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IN THE WORKERS' COMPENSATION COURT OF THE STATE OF MONTANA

2003 MTWCC 43

WCC No. 2003-0794
TIM TAVES, Beneficiary and Personal
Representative of the estate of Diane M. Taves

Petitioner

vs.

AIU

Respondent/Insurer.

DECISION AND JUDGMENT DISMISSING PETITION

Summary: Surviving spouse brought petition for death benefits alleging that his wife died as a result of an occupational disease which had been accepted as compensable while she was still alive. The insurer disputed any causal connection between the disease and death and denied death benefits. It now moves to dismiss because the death benefits dispute was not mediated.

Held: Mediation is mandatory. Prior cases, cited by petitioner, holding that mediation of a denial of a claim encompasses subjacent issues of the particular benefits due a claimant are inapposite.

Topics:

Jurisdiction: Mediation. A denial of death benefits must be mediated prior to petitioning the Workers' Compensation Court for such benefits. Mediation of temporary total disability and medical benefits during the decedent's lifetime does not satisfy the mediation requirements. Burner v. Uninsured Employers' Fund, 1998 MTWCC 81 and Dunn v. Indemnity Insurance Company of North America, 2002 MTWCC 38 are distinguished. Those cases involved denials of liability and merely held that mediation of the denial encompassed subjacent or subsumed issues regarding the benefits due on account of the claim. Where a claim has been accepted and benefits paid during the deceased's lifetime and the request for death benefits is denied for a lack of causal connection between death and the occupational disease, that denial is a separate and distinct issue which must be mediated.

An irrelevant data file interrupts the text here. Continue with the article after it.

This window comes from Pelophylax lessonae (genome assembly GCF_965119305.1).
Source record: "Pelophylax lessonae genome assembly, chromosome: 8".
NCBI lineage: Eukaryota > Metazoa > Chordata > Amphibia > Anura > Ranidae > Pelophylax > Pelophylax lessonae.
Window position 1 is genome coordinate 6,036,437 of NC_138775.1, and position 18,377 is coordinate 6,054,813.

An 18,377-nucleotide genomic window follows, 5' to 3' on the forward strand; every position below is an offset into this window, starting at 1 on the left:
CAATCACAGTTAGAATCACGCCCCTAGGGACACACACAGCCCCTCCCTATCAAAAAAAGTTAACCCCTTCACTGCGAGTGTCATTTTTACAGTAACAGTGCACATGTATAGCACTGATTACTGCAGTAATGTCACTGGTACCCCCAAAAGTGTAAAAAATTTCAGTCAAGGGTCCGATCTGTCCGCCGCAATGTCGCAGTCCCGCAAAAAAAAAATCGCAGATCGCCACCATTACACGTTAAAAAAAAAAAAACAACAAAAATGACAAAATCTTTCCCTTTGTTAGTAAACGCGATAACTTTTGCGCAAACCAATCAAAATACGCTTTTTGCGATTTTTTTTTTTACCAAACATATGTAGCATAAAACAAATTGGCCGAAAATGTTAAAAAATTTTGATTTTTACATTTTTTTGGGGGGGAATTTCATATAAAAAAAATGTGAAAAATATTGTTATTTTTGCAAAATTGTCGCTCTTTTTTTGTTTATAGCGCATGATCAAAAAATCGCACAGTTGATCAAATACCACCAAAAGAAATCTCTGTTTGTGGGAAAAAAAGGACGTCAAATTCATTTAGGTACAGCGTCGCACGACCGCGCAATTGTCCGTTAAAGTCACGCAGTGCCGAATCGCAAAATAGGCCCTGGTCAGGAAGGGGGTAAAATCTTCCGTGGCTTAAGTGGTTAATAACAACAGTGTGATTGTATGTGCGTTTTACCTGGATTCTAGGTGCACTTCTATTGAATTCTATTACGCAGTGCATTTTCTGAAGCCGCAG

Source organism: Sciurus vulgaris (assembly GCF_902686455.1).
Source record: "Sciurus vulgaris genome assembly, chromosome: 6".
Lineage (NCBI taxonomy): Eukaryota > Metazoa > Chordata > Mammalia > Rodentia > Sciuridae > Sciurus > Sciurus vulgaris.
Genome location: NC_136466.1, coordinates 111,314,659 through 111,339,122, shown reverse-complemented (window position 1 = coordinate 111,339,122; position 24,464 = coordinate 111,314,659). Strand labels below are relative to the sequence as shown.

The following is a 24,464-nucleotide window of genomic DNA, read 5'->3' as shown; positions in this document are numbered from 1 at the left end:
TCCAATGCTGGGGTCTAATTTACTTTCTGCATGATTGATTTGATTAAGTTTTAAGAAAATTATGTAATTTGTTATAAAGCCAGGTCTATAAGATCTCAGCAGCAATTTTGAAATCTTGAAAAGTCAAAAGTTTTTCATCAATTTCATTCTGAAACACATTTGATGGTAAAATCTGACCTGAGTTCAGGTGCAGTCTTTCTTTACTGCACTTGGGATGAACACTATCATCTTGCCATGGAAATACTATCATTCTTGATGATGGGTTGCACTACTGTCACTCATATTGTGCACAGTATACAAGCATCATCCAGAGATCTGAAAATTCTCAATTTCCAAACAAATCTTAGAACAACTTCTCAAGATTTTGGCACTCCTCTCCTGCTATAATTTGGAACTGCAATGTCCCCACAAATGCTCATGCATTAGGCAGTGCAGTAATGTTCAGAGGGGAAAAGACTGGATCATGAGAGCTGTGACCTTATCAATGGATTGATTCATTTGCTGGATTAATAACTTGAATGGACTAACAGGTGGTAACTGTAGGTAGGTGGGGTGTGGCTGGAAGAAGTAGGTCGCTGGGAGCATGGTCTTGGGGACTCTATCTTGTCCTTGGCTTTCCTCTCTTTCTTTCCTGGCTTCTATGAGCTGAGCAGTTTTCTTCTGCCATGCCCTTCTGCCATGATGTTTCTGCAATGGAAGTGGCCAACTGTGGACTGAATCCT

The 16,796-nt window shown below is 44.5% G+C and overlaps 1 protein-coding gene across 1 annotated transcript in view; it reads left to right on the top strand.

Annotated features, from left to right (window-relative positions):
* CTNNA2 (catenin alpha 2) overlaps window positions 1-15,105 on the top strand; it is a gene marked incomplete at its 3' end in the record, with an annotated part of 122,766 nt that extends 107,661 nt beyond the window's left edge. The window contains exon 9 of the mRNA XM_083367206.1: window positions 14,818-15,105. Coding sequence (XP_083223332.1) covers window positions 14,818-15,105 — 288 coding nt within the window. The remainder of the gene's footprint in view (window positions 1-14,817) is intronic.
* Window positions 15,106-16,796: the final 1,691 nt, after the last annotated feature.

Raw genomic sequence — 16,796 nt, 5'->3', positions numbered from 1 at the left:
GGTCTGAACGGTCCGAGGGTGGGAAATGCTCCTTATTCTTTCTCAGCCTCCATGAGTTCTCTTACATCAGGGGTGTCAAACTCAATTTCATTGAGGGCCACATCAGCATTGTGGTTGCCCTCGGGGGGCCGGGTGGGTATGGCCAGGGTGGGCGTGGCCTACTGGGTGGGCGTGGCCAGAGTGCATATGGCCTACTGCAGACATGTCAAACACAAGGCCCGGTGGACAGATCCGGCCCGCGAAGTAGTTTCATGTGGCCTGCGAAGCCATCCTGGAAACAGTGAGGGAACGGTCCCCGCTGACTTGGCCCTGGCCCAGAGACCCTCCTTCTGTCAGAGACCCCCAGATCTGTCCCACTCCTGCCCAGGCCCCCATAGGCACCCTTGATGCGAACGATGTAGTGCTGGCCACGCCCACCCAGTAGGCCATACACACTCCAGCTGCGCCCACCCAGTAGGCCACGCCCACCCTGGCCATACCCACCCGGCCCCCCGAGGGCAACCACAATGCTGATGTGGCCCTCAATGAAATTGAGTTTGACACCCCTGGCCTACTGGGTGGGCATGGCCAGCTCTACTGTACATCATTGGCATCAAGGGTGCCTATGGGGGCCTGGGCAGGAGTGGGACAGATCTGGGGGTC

Constitutions, Statutes, Rules, and Regulations: Montana Code Annotated: section 39-71-2401, MCA (2001). A denial of death benefits must be mediated prior to petitioning the Workers' Compensation Court for such benefits. Mediation of temporary total disability and medical benefits during the decedent's lifetime does not satisfy the mediation requirements. Burner v. Uninsured Employers' Fund, 1998 MTWCC 81 and Dunn v. Indemnity Insurance Company of North America, 2002 MTWCC 38 are distinguished. Those cases involved denials of liability and merely held that mediation of the denial encompassed subjacent or subsumed issues regarding the benefits due on account of the claim. Where a claim has been accepted and benefits paid during the deceased's lifetime and the request for death benefits is denied for a lack of causal connection between death and the occupational disease, that denial is a separate and distinct issue which must be mediated.

Jurisdiction: Mediation. Mediation is a jurisdictional prerequisite to filing a petition in the Workers' Compensation Court.

Constitutions, Statutes, Rules, and Regulations: Montana Code Annotated: section 39-71-2905, MCA (2001). Mediation is a jurisdictional prerequisite to filing a petition in the Workers' Compensation Court.

Constitutions, Statutes, Rules, and Regulations: Montana Code Annotated: section 39-71-2401, MCA (2001). Mediation is a jurisdictional prerequisite to filing a petition in the Workers' Compensation Court.

1 AIU moves to dismiss the petition of Tim Taves (Tim) for death benefits on the ground that the Court lacks jurisdiction over the petition on account of Tim's failure to mediate the issues raised in the petition. The motion is well taken.

Factual Background

2 Tim Taves is the surviving husband of Diane M. Taves, who suffered from disabling pulmonary disease as a result of her employment. Her occupational disease claim was accepted by AIU and she was receiving temporary total disability benefits at the time of her death.

3 On February 2, 2001, Diane fell from a horse. She was hospitalized as a result of the fall and ultimately died on April 30, 2001. Tim, on his own behalf and the Taves' minor child, Heather Taves, alleges that Diane's occupational pulmonary disease caused or contributed to her death. AIU disputes the allegation and denies liability.